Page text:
Tipping Point: The North cries out over economic hardship

15th February 2024

The recent wave of protests in Northern Nigeria triggered by economic hardship indicates that forbearance has limits. As residents of Northern Nigeria increasingly join the chorus of discontent over Nigeria’s economy, the potential for further unrest and calls for drastic measures looms.

On Monday, 5 February, residents of Minna, the Niger State capital in Northcentral Nigeria, took to the streets to protest the increasing expenses of food and daily life. The protesters, who were out as early as 0700 hours, blocked the Minna-Bida Road, thereby obstructing vehicular movements to and from the Niger state capital. A fresh round of protests broke out again on Wednesday, 7 February, in Suleja, the state’s commercial hub – an hour’s drive from Abuja. The furious inhabitants flooded the streets, urging the government under President Bola Tinubu to end the hardship and overwhelming inflation. They sang protest songs as security personnel, including police officers, watched the scene. Similarly, on 4 February, men, women, and youths in Kano State flooded the streets to protest against the high cost of living, urging the government to intervene as they could no longer cope. The protest came days after an earlier protest led mostly by women under the auspices of Gurasa (a local delicacy) bakers. The women’s pain point was their inability to afford the very high cost of flour. This happened at Chediyar Yangurasa in the Dala Local Government Area (LGA) of Kano State.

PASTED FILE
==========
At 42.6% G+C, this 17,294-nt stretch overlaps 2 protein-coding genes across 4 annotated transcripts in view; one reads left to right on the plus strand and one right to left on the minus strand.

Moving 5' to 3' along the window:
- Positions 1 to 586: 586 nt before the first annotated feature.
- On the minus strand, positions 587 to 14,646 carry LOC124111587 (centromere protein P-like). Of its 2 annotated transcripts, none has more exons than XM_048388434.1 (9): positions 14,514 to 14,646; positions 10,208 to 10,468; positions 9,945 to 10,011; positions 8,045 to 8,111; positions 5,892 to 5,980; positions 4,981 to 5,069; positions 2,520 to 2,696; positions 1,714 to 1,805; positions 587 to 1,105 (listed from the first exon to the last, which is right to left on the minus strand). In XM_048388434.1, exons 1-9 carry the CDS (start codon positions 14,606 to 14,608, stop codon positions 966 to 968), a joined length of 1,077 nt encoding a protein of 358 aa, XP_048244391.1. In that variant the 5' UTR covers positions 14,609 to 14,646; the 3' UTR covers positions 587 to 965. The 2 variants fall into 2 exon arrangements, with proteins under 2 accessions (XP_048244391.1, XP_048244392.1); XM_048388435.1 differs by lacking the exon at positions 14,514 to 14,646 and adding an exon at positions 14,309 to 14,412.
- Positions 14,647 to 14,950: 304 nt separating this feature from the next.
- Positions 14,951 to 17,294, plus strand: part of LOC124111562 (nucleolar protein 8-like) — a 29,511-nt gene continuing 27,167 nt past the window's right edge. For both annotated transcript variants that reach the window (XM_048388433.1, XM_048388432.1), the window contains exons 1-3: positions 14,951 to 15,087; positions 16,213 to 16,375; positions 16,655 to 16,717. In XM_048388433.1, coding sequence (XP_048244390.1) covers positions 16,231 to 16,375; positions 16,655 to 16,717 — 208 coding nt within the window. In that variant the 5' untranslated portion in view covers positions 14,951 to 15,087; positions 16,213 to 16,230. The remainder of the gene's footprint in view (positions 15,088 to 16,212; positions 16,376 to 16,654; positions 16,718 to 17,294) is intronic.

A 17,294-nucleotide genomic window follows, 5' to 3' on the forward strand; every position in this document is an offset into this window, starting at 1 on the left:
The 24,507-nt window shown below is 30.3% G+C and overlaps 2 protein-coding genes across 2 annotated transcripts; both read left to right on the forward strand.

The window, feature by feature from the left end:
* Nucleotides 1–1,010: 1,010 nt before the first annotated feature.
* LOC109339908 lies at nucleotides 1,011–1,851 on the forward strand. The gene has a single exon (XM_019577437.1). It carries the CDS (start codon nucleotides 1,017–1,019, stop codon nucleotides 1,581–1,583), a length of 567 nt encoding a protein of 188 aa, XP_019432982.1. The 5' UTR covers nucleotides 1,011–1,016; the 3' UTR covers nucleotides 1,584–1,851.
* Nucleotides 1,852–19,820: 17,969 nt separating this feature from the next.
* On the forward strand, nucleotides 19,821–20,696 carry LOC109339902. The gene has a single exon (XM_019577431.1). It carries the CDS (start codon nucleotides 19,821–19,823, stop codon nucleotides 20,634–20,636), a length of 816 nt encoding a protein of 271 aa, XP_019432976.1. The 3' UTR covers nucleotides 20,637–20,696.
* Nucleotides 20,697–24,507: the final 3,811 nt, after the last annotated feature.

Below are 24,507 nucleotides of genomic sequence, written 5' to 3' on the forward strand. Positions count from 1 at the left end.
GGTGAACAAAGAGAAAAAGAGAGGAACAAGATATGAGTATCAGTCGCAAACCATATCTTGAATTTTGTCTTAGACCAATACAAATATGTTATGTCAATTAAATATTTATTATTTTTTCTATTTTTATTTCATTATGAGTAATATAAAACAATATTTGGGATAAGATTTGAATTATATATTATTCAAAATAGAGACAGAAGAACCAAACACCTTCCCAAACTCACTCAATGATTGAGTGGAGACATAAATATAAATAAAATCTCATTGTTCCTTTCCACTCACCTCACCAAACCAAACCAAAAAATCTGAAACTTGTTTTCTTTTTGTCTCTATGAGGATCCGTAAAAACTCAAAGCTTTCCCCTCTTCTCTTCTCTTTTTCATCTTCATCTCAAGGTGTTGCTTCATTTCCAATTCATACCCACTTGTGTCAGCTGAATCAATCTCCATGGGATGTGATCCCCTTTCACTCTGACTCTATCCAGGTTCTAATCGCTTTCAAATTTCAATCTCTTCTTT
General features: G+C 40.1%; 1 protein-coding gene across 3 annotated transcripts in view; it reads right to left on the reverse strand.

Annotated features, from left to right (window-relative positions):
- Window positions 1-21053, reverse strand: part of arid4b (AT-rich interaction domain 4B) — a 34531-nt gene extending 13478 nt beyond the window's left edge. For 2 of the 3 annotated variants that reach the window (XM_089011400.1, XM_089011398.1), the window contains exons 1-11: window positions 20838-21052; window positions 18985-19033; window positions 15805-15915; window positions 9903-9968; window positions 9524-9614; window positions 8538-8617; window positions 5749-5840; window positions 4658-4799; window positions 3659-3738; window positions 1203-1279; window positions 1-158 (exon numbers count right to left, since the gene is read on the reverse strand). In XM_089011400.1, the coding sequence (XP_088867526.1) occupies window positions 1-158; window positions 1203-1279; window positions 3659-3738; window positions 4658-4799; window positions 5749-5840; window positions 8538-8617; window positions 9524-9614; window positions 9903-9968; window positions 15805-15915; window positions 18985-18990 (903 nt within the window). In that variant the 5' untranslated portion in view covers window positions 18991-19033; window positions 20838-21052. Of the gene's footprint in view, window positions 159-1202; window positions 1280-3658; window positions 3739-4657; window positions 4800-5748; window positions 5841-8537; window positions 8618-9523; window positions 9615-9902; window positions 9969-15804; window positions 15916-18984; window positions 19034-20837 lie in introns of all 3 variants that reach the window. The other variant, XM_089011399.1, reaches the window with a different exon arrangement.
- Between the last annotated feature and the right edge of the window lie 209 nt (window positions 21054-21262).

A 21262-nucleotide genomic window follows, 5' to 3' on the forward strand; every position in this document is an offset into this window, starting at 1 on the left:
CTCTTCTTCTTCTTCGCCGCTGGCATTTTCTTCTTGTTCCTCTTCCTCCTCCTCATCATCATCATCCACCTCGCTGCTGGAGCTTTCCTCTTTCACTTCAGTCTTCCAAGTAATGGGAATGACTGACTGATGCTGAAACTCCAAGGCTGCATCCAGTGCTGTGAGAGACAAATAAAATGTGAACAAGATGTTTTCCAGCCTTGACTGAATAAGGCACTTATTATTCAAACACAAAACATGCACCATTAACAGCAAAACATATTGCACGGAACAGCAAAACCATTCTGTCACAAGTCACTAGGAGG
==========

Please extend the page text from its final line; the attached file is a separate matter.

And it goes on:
Prices of food items have been on a steady rise since the beginning of this year across the states in the North. Protesters say that hoarding of food items is now common in states like Kano, Katsina, Sokoto, and Zamfara. Aside from that, businessmen and traders, in collusion with merchants from Niger, go to the farmers in the villages and buy truckloads of food items and other commodities, then smuggle them out of the country through the border into Niger, then to Mali and Burkina Faso, mostly at night. The reason some farmers gave for selling to these people was that the value they get from such sales is usually a lot higher due to the Naira’s current poor value. This has further reinforced the belief that there was increased production during the last harvest season, leading to suspicion that hoarding and smuggling of food is responsible for the current food scarcity and high cost.